MovieREVIEW: Munich a Powerful moral thriller

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Steven Spielberg’s “Munich” takes a shocking, emotionally fraught historical event — the 1972 kidnapping and killing of 11 members of the Israeli Olympic team by the shadowy Palestinian “Black September” group in Munich, Germany — as the basis for a powerful moral thriller.

Its compelling message is especially directed at those who would support Israeli policies of bloody “counter-terrorism,” assassinations, “collective punishments,” and the like. That message is: “Enough!”

“Munich” makes the unmistakable point that the quest for homeland is not just a Jewish concern, but a Palestinian one too.

The film revolves around the growing moral crisis of the “hero,” an Israeli Mossad agent, son of an Israeli military hero, who is pressed into service to head a super-secret assassination squad sent abroad to track and kill a list of figures Mossad considers responsible for the Munich attack. The squad carries out a series of bloody assassinations with the help of mysterious agents in several countries. Eventually, the cynical role of the U.S. government in promoting terrorism comes to light, completing the hero’s disillusionment.

Each member of the five-man assassination squad reacts differently, with vivid character portrayals by actors who are not big-name stars. A particularly powerful scene is a peculiar chance encounter between the Israeli assassination squad and a group of Palestinians apparently on a similar mission. In a highly charged conversation between the leaders of the two “teams,” the Palestinian challenges the Israeli, and the audience, to realize how much the two peoples — Jewish and Palestinian — have in common.

Playwright Tony Kushner co-wrote the screenplay. In a Los Angeles Times commentary, Kushner notes that “the refusal of the film to reduce the Mideast controversy, and the problematics of terrorism and counterterrorism, to sound bites and spin … has brought forth charges of ‘moral equivalence’ from people whose politics are best served by simple morality tales.”

“We live in the Shock and Awe Era,” Kushner writes, “in which instant strike-back and blow-for-blow aggression often trump the laborious process of analysis, investigation and diplomacy. ‘Munich’s’ questioning spirit is an affront to armchair warrior columnists who understand power only as firepower. We’re at war, and the job of artists in wartime, they seem to feel, is to provide the kind of characters and situations that are staples of propaganda: cleanly representative of Good or Evil, and obedient to the Message.”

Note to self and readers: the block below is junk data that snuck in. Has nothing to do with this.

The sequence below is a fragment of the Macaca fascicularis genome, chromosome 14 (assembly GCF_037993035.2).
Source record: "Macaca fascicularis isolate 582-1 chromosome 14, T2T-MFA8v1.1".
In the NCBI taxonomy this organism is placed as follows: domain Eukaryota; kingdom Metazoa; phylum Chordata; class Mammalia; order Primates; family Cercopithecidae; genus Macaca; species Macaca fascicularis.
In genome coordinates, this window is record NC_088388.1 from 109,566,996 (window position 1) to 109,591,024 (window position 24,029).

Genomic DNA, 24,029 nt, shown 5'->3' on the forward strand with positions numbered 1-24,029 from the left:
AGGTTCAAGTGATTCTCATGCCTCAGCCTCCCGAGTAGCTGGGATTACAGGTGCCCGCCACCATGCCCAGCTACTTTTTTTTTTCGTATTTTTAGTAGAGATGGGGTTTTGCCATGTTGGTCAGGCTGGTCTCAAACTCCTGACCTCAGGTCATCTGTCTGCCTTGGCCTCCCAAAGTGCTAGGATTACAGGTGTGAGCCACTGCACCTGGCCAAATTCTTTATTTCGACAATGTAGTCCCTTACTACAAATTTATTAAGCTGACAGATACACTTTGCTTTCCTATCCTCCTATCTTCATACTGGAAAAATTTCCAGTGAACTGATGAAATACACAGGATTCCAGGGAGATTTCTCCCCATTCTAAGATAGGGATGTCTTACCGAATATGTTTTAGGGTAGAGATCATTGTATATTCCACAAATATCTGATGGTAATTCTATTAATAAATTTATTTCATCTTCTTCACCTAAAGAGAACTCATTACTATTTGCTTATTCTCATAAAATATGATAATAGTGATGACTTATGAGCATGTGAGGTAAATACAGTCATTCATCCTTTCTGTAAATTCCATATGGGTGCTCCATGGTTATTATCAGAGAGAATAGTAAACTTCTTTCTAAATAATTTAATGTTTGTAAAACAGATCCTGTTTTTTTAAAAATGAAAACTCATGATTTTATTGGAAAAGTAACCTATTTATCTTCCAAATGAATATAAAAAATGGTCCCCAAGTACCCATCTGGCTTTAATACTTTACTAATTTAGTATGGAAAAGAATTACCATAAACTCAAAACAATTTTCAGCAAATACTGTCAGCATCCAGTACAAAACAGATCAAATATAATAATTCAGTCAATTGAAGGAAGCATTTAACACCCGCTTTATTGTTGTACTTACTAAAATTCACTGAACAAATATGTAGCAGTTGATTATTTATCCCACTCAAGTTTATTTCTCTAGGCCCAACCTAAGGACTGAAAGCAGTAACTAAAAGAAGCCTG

Spielberg showed a lot of guts in making this film, and it is significant that he chose to do it at this time. It is an unflinching call for a fundamental change in U.S. and Israeli policies, to make possible a real peace that gives both peoples a homeland. It’s also a terrific, polished, unsentimental, edge-of-your-seat thriller. It fully deserves its “Best Picture” Academy Award nomination.

Go see “Munich,” then go see George Clooney’s “Syriana.” Its theme is less controversial — simply that U.S. foreign policy in the Middle East is all about oil and political domination on behalf of powerful U.S. corporate interests. It must be a commentary on how much the American public has come to recognize this that “Syriana” has not drawn much controversy.

Unique for a Hollywood movie, “Syriana” shows the vast working class that produces the region’s oil wealth. Many are immigrant workers, exploited and discarded at will by the oil multinationals. The intertwining of oil, blood and cynical geopolitics is revealed through a complicated intrigue-filled plot with a shocking finale. If you have ever wondered what one of those aerial assassinations by unmanned “drones” looks like — the kind the U.S. military talks about so antiseptically — “Syriana” shows you. It’s not a pretty picture, but it’s one we need to see.